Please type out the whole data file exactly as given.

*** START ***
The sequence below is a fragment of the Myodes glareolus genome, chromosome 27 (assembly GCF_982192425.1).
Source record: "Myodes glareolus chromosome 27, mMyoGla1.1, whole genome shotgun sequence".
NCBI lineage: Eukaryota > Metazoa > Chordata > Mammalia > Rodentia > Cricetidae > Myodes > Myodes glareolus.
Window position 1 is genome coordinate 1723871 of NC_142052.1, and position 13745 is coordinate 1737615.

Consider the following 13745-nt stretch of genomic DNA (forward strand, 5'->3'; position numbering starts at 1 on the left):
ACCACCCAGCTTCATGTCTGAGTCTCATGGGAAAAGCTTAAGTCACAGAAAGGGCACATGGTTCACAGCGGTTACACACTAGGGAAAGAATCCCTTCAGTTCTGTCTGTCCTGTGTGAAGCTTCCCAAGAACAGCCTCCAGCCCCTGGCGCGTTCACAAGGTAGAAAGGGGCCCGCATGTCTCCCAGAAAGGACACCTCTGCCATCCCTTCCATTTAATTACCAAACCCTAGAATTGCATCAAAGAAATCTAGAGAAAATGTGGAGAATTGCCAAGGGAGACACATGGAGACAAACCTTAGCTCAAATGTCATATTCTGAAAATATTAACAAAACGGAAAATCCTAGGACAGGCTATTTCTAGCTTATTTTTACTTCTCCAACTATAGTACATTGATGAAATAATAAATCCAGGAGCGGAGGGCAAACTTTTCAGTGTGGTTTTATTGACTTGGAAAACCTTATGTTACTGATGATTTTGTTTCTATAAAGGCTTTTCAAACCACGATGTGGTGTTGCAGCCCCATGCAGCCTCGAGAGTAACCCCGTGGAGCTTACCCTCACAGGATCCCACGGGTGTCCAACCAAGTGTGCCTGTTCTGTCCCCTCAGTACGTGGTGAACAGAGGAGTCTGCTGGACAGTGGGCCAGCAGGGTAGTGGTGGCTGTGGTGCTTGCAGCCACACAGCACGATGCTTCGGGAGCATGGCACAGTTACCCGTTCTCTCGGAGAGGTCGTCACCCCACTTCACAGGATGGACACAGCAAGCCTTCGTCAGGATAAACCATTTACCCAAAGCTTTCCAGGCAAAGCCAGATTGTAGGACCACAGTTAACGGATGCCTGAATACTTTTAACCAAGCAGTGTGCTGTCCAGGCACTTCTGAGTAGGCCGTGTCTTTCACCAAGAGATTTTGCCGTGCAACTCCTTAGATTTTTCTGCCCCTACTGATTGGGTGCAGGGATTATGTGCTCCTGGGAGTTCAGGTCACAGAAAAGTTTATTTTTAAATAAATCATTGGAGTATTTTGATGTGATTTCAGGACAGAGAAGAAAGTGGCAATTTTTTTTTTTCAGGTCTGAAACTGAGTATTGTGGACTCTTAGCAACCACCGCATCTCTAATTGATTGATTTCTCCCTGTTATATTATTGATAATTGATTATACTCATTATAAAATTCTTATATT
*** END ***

The sequence below is a fragment of the Myodes glareolus genome, chromosome 27 (assembly GCF_982192425.1).
Source record: "Myodes glareolus chromosome 27, mMyoGla1.1, whole genome shotgun sequence".
NCBI lineage: Eukaryota > Metazoa > Chordata > Mammalia > Rodentia > Cricetidae > Myodes > Myodes glareolus.
Window position 1 is genome coordinate 1723871 of NC_142052.1, and position 13745 is coordinate 1737615.

Consider the following 13745-nt stretch of genomic DNA (forward strand, 5'->3'; position numbering starts at 1 on the left):
ACCACCCAGCTTCATGTCTGAGTCTCATGGGAAAAGCTTAAGTCACAGAAAGGGCACATGGTTCACAGCGGTTACACACTAGGGAAAGAATCCCTTCAGTTCTGTCTGTCCTGTGTGAAGCTTCCCAAGAACAGCCTCCAGCCCCTGGCGCGTTCACAAGGTAGAAAGGGGCCCGCATGTCTCCCAGAAAGGACACCTCTGCCATCCCTTCCATTTAATTACCAAACCCTAGAATTGCATCAAAGAAATCTAGAGAAAATGTGGAGAATTGCCAAGGGAGACACATGGAGACAAACCTTAGCTCAAATGTCATATTCTGAAAATATTAACAAAACGGAAAATCCTAGGACAGGCTATTTCTAGCTTATTTTTACTTCTCCAACTATAGTACATTGATGAAATAATAAATCCAGGAGCGGAGGGCAAACTTTTCAGTGTGGTTTTATTGACTTGGAAAACCTTATGTTACTGATGATTTTGTTTCTATAAAGGCTTTTCAAACCACGATGTGGTGTTGCAGCCCCATGCAGCCTCGAGAGTAACCCCGTGGAGCTTACCCTCACAGGATCCCACGGGTGTCCAACCAAGTGTGCCTGTTCTGTCCCCTCAGTACGTGGTGAACAGAGGAGTCTGCTGGACAGTGGGCCAGCAGGGTAGTGGTGGCTGTGGTGCTTGCAGCCACACAGCACGATGCTTCGGGAGCATGGCACAGTTACCCGTTCTCTCGGAGAGGTCGTCACCCCACTTCACAGGATGGACACAGCAAGCCTTCGTCAGGATAAACCATTTACCCAAAGCTTTCCAGGCAAAGCCAGATTGTAGGACCACAGTTAACGGATGCCTGAATACTTTTAACCAAGCAGTGTGCTGTCCAGGCACTTCTGAGTAGGCCGTGTCTTTCACCAAGAGATTTTGCCGTGCAACTCCTTAGATTTTTCTGCCCCTACTGATTGGGTGCAGGGATTATGTGCTCCTGGGAGTTCAGGTCACAGAAAAGTTTATTTTTAAATAAATCATTGGAGTATTTTGATGTGATTTCAGGACAGAGAAGAAAGTGGCAATTTTTTTTTTTCAGGTCTGAAACTGAGTATTGTGGACTCTTAGCAACCACCGCATCTCTAATTGATTGATTTCTCCCTGTTATATTATTGATAATTGATTATACTCATTATAAAATTCTTATATT